Search Engine ObjectivityMark R. Patterson in Concurring Opinions, November 23, 2013
(This is a guest post from Professor Mark R. Patterson of Fordham Law School. As someone who has participated in panels on antitrust with Prof. Patterson, I thought our readers would be interested in his perspective. –Frank Pasquale.)
“Search is inherently subjective: it always involves guessing the diverse and unknown intentions of users. Regulators, however, need an objective standard to judge search engines against.”
The two claims above, from an essay by James Grimmelmann, are at the center of the conflict over regulation of search engines. Some argue that Google is a powerful gatekeeper for competing firms’ access to customers, so that it must operate in an objective or neutral manner to preserve a level competitive playing field. Those who make this argument necessarily assume that we can assess objectivity or neutrality in this context. Others, like Grimmelmann, support the first statement above, arguing that there is no objective, neutral means of assessing search results, so that there is no way to regulate search engines.
The European Commission (EC), having investigated Google’s practices and concluded that there are “competition concerns,” is apparently on the pro-regulation side, because it is entertaining proposed commitments from Google to address those concerns. (The U.S. F.T.C. conducted its own investigation and closed it without action, concluding that there was insufficient evidence to support the claim that Google’s practices lacked a legitimate business justification.) Google proposed a first set of commitments to the EC in April, but the Commission received “very negative” feedback from a market test of those commitments, so it asked Google for an improved proposal. Last month, Google proposed a second set of commitments. This new proposal was not put to a market test. Instead, the EC sent private inquiries to the complainants in the case and other market participants. Nevertheless, the proposal was leaked, and it offers much food for thought.
Google’s second proposal throws light on the two sides of the search-engine debate. One of the EC’s four concerns is “[t]he favourable treatment, within Google’s web search results, of links to Google’s own specialised web search services as compared to links to competing specialised web search services.” Google’s proposal would address this concern by displaying what it calls “Rival Vertical Search Sites” near Google’s own results. The critical question, of course, is which Rival Vertical Search Sites? Here is where it gets interesting. The choice of sites to be displayed is to be based on an auction, with each rival’s bid multiplied by its “position-independent predicted click-through-rate (pCTR),” i.e., a prediction of the percentage of those viewing the link who click on it, corrected for the position of the link on the page (because more prominent locations get a greater percentage of clicks). The pCTRs would be “calculated using solely a machine-learning regression model that will rely only on objective and verifiable explanatory features and will follow standard industry practices for such models as described in the scientific literature.”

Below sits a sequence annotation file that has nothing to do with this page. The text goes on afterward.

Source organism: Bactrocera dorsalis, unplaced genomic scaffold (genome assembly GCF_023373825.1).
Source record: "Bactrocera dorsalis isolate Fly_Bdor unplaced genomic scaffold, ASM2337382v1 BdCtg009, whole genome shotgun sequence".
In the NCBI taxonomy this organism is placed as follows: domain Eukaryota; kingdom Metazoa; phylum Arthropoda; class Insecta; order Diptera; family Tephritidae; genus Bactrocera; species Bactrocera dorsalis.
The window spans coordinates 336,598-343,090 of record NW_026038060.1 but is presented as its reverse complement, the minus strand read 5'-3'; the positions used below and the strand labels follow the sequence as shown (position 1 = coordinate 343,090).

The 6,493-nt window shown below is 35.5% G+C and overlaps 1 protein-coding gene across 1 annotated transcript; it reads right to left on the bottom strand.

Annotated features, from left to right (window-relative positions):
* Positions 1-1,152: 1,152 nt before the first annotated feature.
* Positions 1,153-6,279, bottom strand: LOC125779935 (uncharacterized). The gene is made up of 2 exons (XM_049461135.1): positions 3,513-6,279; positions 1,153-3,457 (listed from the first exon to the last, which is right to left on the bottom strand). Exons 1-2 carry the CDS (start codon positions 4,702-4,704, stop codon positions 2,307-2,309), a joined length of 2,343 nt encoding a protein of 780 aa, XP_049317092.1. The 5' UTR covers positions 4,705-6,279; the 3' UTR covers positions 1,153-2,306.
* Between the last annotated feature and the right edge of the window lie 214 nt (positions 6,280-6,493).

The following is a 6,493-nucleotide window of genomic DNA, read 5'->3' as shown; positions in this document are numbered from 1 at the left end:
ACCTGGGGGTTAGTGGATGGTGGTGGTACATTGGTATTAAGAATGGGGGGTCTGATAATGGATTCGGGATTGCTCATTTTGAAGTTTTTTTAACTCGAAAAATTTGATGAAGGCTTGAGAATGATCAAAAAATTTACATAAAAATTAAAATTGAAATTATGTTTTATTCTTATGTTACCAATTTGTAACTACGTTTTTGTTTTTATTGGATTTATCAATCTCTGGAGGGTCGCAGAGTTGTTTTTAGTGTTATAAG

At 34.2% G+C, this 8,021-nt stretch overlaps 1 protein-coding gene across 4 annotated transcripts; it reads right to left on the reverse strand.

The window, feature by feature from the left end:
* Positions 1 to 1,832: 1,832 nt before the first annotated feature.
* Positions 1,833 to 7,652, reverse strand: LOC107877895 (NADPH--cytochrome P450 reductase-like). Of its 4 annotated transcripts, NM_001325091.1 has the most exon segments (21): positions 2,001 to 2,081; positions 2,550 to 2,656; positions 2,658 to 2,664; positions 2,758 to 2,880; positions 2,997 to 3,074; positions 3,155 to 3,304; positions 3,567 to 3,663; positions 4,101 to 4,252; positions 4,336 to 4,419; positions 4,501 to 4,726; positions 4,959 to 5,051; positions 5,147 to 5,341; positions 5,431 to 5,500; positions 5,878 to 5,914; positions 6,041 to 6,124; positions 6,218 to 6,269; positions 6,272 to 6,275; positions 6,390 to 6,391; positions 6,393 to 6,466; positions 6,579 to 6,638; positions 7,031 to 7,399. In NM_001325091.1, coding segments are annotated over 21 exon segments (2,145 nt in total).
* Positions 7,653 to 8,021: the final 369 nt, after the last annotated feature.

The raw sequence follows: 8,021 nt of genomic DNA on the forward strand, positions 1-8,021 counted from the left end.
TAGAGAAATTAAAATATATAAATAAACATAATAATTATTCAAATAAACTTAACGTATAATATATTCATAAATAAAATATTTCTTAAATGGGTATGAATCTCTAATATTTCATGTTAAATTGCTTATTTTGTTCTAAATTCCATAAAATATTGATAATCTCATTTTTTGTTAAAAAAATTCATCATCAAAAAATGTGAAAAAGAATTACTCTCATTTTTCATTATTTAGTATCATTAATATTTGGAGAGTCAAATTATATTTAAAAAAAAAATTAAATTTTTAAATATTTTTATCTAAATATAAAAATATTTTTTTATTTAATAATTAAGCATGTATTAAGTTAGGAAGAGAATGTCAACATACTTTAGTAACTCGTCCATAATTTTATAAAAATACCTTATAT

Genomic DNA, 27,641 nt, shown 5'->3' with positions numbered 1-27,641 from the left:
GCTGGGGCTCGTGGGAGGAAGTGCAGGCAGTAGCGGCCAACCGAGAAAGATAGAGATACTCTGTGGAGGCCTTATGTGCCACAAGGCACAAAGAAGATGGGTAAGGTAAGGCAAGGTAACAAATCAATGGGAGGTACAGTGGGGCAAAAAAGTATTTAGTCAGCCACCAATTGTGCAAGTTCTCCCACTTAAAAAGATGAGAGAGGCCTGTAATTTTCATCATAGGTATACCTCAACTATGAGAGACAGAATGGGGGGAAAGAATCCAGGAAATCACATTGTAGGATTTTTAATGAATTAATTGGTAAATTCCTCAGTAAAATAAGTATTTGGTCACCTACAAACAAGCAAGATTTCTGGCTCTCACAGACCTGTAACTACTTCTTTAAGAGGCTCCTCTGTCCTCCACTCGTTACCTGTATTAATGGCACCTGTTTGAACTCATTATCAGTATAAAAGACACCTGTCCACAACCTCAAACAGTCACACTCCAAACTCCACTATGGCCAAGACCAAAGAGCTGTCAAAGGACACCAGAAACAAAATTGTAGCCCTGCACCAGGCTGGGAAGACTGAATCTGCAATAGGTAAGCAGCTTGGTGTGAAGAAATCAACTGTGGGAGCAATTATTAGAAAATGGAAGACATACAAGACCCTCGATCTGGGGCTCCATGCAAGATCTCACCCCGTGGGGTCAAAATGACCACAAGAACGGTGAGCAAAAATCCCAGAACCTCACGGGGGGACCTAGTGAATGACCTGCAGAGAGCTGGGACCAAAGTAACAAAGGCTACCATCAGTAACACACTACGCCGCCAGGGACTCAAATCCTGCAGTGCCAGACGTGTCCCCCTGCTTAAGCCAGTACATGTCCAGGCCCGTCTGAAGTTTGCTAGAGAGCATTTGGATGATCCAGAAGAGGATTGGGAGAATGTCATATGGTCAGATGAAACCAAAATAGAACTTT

Google has no doubt made an “objective and verifiable” proposal in response to EU competition law’s rule that even conduct that is prima facie abusive may be permissible if it has an “objective business justification.” But what does the proposal tell us about the two statements in the epigraph above? Maybe Google’s proposal is evidence against the search-is-subjective position, and shows that effective regulation is possible. Or maybe it shows no such thing. Maybe Google’s offer says nothing about the feasibility of regulation, because maybe pCTR is actually an ineffective, even if “objective,” means of addressing the competition problem with which the EC is concerned. That is, maybe the pCTR approach is objective, but would be an ineffective remedy because it does not provide a level playing field. (There are also objections to Google’s proposed remedy because it requires rivals to pay for their placement as Rival Vertical Search Sites, but here my concern is only with the pCTR mechanism.)
What do we want from a remedy, assuming that Google’s conduct poses a competition problem? Does a remedy need to be objective? In what sense? Certainly not in the sense that it is universally agreed to be the best, or even a good, remedy. Few remedies in antitrust, or at least few behavioral remedies, would satisfy that criterion. But “objective” does not mean “correct.” Instead, it means “not influenced by personal feelings or opinions.” Google’s offer seems to satisfy that definition. Is that enough?